This evidence briefing is aimed at policymakers concerned with stimulating collaboration between UK and Chinese high‐tech firms. Engaging with China will be an important element in the development and growth of the UK economy. However, the challenge for UK companies is to identify and develop relationships with compatible business partners in China.
A more focused approach to business support is needed to bridge the gap in perceptions, expectations, business processes and business models between UK and China. There is tremendous potential to leverage resources beyond government support and involve multiple stakeholders to work together including intermediary organisations and knowledge-brokers.
For many years China has been in the spotlight in the global innovation system, and the complementary innovative capability between the UK and China much explored. The UK has strengths as a location for Research and Development (R&D) and scientific discovery, but its main challenge is how to exploit innovative ideas and develop new products. In contrast, Chinese firms are known for adapting the ideas of others and building on these ideas at home.
Many UK companies (63 per cent) and Chinese companies (60 per cent) surveyed have collaborated on innovation projects with international partners in the past three years. UK companies’ international partners are mainly from the USA (42 per cent) India (24 per cent), Europe (excluding the UK) (37 per cent) and China (19 per cent). The top partner choices for Chinese firms are USA (35 per cent), Europe (excluding UK) (21 per cent) and Japan (11 per cent).
Only 19 out of 242 Chinese firms have recently collaborated with UK firms. Moreover, there is a discrepancy between UK and Chinese firms’ perceptions of bilateral collaboration on innovation projects (see table below).
|UK firms' perception of collaboration with Chinese firms||Chinese firms' perception of collaboration with UK firms|
|Own contribution (Ranked top 3)||1. Marketing||1. R&D|
|2. R&D||2. Technology|
|3. Sales||3. Manufacturing|
|Partners' contribution (Ranked top 3)||1. Manufacturing||1. R&D|
|2. Distribution||2. Sales|
|3. Sales||3. Marketing|
One possible explanation of this discrepancy is that the term R&D has different connotations in Chinese firms, as it can refer to various types of investment, including investment in a new building.
Barriers to international collaboration
Many reasons have been put forward by UK companies for showing lack of interest in finding an international partner. These include:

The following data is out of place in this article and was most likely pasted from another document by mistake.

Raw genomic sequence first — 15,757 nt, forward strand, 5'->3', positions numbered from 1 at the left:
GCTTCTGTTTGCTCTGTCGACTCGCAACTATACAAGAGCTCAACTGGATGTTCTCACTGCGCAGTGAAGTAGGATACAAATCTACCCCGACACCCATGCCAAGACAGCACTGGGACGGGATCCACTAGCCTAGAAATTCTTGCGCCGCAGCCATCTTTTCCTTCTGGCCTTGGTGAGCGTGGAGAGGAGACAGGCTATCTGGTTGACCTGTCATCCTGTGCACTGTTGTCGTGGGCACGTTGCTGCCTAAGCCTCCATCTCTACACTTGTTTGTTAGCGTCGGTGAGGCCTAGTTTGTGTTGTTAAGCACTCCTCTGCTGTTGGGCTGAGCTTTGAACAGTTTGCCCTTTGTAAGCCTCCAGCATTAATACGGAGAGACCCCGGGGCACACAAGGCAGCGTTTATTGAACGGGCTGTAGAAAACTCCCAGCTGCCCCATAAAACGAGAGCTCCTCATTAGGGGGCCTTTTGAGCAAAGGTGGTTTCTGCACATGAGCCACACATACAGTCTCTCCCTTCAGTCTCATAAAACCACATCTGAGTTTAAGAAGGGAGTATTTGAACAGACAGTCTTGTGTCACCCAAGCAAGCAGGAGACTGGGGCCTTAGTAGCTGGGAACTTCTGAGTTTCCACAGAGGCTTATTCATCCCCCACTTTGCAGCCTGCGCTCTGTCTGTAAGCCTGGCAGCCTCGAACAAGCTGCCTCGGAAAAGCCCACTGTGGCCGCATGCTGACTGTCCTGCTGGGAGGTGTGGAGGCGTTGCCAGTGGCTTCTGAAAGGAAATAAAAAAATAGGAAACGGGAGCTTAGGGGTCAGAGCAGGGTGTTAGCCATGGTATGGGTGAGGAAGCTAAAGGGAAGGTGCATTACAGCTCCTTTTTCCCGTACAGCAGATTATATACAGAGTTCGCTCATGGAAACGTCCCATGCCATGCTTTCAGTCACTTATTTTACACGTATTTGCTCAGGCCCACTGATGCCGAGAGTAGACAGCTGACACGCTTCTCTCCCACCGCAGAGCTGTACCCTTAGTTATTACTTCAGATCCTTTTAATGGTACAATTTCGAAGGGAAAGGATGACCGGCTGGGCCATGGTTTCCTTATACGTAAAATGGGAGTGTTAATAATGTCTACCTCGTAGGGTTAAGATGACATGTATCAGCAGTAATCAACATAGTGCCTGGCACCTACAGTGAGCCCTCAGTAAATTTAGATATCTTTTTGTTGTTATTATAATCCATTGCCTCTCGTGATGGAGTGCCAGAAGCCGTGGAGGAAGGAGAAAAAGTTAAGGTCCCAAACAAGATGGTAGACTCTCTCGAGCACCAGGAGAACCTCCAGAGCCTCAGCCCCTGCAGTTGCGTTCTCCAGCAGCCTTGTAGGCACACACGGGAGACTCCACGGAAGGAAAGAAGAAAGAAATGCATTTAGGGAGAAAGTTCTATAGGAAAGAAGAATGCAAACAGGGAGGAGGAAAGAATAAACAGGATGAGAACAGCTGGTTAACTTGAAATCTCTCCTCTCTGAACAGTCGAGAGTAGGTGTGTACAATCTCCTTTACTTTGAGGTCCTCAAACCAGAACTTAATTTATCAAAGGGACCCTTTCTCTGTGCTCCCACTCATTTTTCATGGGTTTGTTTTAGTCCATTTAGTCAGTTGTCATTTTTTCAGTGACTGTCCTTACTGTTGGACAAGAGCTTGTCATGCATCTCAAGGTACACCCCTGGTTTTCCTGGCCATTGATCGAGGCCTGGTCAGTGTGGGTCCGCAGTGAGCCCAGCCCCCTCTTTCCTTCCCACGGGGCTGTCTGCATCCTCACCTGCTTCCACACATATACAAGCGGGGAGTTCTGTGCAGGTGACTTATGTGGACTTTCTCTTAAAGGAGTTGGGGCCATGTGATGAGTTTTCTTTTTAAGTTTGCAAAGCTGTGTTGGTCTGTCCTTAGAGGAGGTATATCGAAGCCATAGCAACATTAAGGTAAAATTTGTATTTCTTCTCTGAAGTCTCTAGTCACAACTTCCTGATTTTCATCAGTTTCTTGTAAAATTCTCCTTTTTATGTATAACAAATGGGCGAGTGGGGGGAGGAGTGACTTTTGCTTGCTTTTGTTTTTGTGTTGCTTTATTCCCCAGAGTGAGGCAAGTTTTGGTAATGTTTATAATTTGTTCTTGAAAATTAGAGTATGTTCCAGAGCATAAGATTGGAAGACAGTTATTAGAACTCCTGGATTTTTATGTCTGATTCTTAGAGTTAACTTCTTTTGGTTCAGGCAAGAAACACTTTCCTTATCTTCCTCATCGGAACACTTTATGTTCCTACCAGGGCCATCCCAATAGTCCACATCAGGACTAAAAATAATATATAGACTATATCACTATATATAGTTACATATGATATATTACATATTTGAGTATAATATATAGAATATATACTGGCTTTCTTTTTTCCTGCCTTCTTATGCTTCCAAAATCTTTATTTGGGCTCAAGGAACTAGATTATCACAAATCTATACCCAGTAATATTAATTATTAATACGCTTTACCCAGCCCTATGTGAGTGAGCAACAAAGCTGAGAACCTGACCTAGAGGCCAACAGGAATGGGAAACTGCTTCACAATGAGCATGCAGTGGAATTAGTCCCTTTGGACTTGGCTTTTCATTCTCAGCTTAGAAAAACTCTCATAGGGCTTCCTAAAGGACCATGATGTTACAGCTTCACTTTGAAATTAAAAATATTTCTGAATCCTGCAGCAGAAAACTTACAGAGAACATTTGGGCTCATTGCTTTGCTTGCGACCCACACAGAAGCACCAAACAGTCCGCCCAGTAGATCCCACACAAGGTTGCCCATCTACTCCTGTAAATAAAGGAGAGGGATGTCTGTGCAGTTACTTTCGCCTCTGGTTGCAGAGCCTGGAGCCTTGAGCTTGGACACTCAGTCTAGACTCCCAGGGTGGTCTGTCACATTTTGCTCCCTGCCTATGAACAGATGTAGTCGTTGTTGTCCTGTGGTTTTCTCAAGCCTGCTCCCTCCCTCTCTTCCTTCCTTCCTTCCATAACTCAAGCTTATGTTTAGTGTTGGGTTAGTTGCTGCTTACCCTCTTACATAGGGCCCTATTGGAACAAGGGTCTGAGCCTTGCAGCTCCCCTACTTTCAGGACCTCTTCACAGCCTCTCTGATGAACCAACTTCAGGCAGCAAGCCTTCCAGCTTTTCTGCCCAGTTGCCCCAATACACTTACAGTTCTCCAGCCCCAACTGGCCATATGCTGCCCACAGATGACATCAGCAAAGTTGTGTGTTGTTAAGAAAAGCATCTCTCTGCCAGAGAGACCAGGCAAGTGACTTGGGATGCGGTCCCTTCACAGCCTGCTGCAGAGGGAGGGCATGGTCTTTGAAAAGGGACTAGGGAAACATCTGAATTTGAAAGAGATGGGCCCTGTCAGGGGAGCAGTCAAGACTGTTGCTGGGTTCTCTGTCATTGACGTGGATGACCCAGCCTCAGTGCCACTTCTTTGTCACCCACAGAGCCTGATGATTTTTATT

- Don't see any benefit from collaboration
- Happy with the current partner
- In-house growth
- Innovation is driven internally in this very UK centric organisation
- Our market is purely domestic
- Strong intellectual property needs to be protected
- The UK market is big enough
- We can source partners in the UK
Although many Chinese firms have collaborated or are seeking collaboration on innovation projects with foreign companies, most of them are passive, expecting foreign companies to approach them. Many Chinese firms don’t know how to go about finding an international partner, and in particular know very little about UK firms.
Compared to UK firms, Chinese firms without recent experience of international collaboration are much more eager to work with an international partner in the future, and 78 per cent aim to establish an international partnership in the next three years.
The top four areas of expertise that UK firms are seeking from their future international partners include:
- Technology and component
The top four areas of expertise that Chinese firms are seeking from their potential collaborators include:
- Technology and components
Policy relevance and implications
Some UK companies still need general business support, such as training on Chinese language and culture and participation in trade delegations, in order to break down the barriers to collaboration with Chinese companies. However, many UK companies need more focused business support to identify a suitable business partner in China. Such support requires business advisors who have specialist knowledge and cultural awareness as well as willingness to adopt a hands‐on approach to business support. The opportunity for the UK government is to tap into business support resources and expertise beyond the public sector, such as business consultants, intermediary organisations, knowledge brokers and social enterprises.